Olzon did perform Ghost Love Score live. Her renditions were well-executed and she approached the song in her style as opposed to trying to imitate Tarja, something only a select few singers on the planet can do. I wouldn’t pass judgment on Anette’s singing or make nasty remarks about her simply for not being able to mimic one of the best singers on the planet, but I’ll also admit that a song like Ghost Love Score didn’t hit exactly the same way without Tarja.
In 2012 while on a US tour, Nightwish entered another stage of drama and the result was the exit of Anette Olzon. The band already had an emergency replacement lined out – former After Forever singer Floor Jansen, another standout singer who also had been speculated as the pick to replace Tarja in 2007. Jansen stepped in to help finish the tour and then was promoted to the role of full-time singer soon after.
And this is where the story of Ghost Love Song takes another turn and the song truly propels itself into the heights of Internet fame. Nightwish performed at the 2013 edition of the famed Wacken Open Air festival in Germany. The show and some documentary footage were filmed for a release later in the year, packaged as Showtime, Storytime. Nightwish performed Ghost Love Score as part of their set and it was this performance that lit up YouTube and social media. The song became the primary fuel of the emerging “reaction” channel movement and everyone with access to a camera filmed their hot takes of Floor’s performance.
Floor Jansen was honestly the perfect singer for Nightwish – someone able to handle multiple styles yet also sing in the range and scope that Tarja previously offered. Her Wacken performance of Ghost Love Score was a complete home run and the song’s viral reaction would introduce Nightwish to new fans all over the world.
It isn’t a terribly common thing for a new singer to come in and knock an old song out of the park, but in the case of Nightwish and Floor Jansen that’s just what happened. Floor was able to fill Tarja’s shoes and even add her own element to the song, in a case of one of the best singers in the world tackling the work of one of the best singers in the world. Ghost Love Score still lives on today in scores of YouTube reaction videos, even if that format has grown beyond stale at this point. Hard to knock it when it brings a masterpiece such as this to the masses.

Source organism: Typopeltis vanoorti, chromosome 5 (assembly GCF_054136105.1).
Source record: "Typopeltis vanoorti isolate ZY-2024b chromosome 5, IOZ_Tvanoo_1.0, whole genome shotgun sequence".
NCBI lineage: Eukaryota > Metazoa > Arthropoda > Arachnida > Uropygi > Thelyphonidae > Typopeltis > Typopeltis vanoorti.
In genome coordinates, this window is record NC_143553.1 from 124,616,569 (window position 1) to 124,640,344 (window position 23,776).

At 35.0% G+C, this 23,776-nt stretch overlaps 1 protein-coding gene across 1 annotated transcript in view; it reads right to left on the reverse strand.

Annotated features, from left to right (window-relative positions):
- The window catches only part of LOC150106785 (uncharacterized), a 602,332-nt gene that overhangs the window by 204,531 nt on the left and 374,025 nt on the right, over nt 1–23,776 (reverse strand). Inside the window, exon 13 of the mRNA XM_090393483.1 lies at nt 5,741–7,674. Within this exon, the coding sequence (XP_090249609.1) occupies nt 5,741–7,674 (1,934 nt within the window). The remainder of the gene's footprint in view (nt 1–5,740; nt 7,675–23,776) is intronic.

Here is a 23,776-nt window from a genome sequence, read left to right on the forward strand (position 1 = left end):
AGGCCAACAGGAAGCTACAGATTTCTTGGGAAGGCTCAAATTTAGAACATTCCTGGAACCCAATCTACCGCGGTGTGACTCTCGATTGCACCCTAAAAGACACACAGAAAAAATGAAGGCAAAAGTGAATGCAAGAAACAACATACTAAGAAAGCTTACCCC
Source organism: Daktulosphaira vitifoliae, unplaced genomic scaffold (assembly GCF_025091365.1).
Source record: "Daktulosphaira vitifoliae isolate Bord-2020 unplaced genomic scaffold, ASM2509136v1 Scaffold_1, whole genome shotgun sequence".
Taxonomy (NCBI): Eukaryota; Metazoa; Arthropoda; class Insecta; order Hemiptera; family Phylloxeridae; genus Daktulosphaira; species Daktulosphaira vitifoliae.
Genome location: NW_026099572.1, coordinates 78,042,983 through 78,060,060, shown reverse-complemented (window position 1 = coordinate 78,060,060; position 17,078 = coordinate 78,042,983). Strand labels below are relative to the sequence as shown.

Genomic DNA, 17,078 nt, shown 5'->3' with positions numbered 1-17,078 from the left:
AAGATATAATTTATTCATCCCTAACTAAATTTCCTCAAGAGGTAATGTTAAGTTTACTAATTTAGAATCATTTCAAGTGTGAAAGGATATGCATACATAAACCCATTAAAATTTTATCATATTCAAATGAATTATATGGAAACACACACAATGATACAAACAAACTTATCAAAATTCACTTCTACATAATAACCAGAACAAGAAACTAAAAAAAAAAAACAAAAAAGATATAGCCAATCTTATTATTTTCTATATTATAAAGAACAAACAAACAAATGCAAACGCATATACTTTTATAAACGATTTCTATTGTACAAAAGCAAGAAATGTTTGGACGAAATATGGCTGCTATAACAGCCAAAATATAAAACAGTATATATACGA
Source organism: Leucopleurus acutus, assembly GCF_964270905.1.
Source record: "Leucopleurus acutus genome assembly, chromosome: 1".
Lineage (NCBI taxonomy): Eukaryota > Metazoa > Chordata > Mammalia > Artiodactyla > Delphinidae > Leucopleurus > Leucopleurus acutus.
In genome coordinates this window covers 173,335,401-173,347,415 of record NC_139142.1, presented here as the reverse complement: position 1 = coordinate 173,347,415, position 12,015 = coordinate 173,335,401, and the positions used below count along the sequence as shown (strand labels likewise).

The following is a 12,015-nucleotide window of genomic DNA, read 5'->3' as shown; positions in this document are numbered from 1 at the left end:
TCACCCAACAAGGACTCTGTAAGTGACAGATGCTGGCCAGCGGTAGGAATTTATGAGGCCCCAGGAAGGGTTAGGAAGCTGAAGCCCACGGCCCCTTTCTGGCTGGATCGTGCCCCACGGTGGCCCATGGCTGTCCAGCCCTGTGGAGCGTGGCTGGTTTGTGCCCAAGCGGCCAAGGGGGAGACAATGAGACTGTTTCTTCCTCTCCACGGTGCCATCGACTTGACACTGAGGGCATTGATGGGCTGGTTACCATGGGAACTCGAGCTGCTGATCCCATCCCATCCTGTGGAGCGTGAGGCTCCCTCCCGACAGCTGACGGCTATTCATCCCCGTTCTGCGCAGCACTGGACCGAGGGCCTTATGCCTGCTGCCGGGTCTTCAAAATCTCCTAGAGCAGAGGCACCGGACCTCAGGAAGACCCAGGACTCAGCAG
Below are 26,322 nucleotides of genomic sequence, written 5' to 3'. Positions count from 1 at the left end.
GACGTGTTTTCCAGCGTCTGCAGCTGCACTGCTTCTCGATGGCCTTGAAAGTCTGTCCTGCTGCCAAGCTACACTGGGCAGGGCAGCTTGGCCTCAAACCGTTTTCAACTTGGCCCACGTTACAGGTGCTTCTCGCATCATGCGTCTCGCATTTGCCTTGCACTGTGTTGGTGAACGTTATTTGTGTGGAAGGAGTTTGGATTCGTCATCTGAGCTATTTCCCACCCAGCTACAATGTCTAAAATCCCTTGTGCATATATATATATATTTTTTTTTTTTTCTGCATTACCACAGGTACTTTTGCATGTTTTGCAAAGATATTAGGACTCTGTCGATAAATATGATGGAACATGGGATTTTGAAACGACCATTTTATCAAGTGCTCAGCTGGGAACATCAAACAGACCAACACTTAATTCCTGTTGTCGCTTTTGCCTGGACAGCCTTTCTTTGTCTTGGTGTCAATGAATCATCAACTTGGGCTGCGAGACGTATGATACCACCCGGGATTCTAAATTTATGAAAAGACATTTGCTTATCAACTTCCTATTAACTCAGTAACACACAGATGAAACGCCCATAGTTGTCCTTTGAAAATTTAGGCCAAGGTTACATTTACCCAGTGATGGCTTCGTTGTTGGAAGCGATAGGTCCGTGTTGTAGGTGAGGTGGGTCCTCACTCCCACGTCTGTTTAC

Why is this an S-tier song?
Ghost Love Score is a wonderfully composed epic that combines the realms of classical music, heavy metal and even film score in a way that suits many fans of all those areas. And its centerpiece is the performance of the singer, a song that has now featured a few of the world’s best vocal talents that have raised the bar of talent and performance in metal.
4 thoughts on “S-Tier Songs, Vol. 20”
I saw Nightwish in 2018 and I vaguely remember this song. I can’t say for sure but what I do know was that they were brilliant! Thanks for sharing.
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It was most likely their closing song on that tour, but of course I can’t say for every stop they made that year.
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I had a Nightwish period from 2004 to 2012. The drama over the singers which are all great singers by the way, made me lose interest in the band.
But this is a good selection for an S Tier song
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The singer exits were some nasty stuff, tons of toxic drama over those.